This year the nations of the West celebrate the 74th anniversary of the Universal Declaration of Human Rights. That declaration was not intended to be a purely rhetorical statement. Therein the post-war principle of international concern for human rights and human dignity took precedence over the claim of non-interference in foreign affairs. Coinciding with the UDHR was the UN General Assembly’s adoption of the Convention on the Prevention and Punishment of the Crime of Genocide, which placed all nations under an obligation to “prevent or punish” this most heinous of crimes. That moral obligation has not been lifted. Of course, since genocide is almost always committed with the connivance—if not the direct participation—of state authorities, it is hard to see how the UN might prevent atrocity without coercive intervention; after all, the UN engages in “peace-keeping,” not evil-preventing.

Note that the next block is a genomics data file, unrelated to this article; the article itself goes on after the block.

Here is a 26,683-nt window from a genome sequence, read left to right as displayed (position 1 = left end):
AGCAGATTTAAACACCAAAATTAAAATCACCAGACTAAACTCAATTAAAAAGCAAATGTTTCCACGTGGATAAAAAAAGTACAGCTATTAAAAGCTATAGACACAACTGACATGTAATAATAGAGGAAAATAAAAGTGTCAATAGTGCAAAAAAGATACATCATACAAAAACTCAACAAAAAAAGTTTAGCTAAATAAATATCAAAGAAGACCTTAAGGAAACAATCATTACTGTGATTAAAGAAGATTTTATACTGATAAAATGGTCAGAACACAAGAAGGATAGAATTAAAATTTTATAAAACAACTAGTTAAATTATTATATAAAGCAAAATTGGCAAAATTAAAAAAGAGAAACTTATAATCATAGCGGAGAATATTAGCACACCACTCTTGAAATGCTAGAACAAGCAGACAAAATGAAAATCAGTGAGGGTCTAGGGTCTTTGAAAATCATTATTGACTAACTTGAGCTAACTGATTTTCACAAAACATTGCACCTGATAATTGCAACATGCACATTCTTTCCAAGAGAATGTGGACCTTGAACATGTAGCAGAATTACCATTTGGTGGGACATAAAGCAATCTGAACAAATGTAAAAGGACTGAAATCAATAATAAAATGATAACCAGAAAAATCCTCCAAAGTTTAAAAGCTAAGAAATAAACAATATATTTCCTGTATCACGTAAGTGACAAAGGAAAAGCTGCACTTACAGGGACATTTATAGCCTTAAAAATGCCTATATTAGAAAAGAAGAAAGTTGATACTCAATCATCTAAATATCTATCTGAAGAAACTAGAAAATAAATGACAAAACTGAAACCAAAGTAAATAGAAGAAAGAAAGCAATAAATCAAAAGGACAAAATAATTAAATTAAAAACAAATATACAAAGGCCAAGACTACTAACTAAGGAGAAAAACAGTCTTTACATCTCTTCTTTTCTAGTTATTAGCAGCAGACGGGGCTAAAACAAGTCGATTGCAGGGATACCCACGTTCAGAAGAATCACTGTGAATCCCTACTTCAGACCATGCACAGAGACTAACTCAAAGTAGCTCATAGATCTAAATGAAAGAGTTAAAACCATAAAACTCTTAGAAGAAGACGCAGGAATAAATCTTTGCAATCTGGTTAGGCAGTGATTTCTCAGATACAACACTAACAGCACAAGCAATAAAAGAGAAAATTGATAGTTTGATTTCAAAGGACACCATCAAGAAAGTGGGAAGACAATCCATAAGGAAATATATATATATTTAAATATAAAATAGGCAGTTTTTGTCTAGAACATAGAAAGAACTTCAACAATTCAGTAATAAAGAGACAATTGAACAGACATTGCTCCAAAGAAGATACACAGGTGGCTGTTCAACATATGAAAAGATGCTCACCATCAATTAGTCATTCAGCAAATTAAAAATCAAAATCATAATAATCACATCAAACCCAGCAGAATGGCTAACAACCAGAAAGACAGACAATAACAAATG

During the 1990s and early 2000s, the world witnessed several humanitarian crises that eclipsed standard notions of state sovereignty. At issue was whether nations have a moral obligation to prevent or stop genocidal tendencies (for example, Rwanda, Bosnia, Kosovo, and Somalia). In 2001 a report titled “The Responsibility to Protect” (R2P) from the International Commission on Intervention and State Sovereignty created the beginnings of a shift that questioned the morality of non-intervention. In 2005 the UN adopted a document affirming the international community’s “responsibility to protect” its various populations and people-groups from “genocide, war crimes, ethnic cleansing and crimes against humanity.” In March 2011, the UN Security Council adopted Resolution 1973, which authorized the use of “all necessary measures” to “protect civilians and civilian populated areas under the threat of attack.” Up until this point, the Council had authorized military force only with the consent of governing authorities or where the state had collapsed; this development, however, marked another significant shift. In the words of one international scholar, the overall effect of a “responsibility to protect” was not whether direct action is necessary in cases of outrageous social-political evil but what specific action is required, as well as by whom and in what context.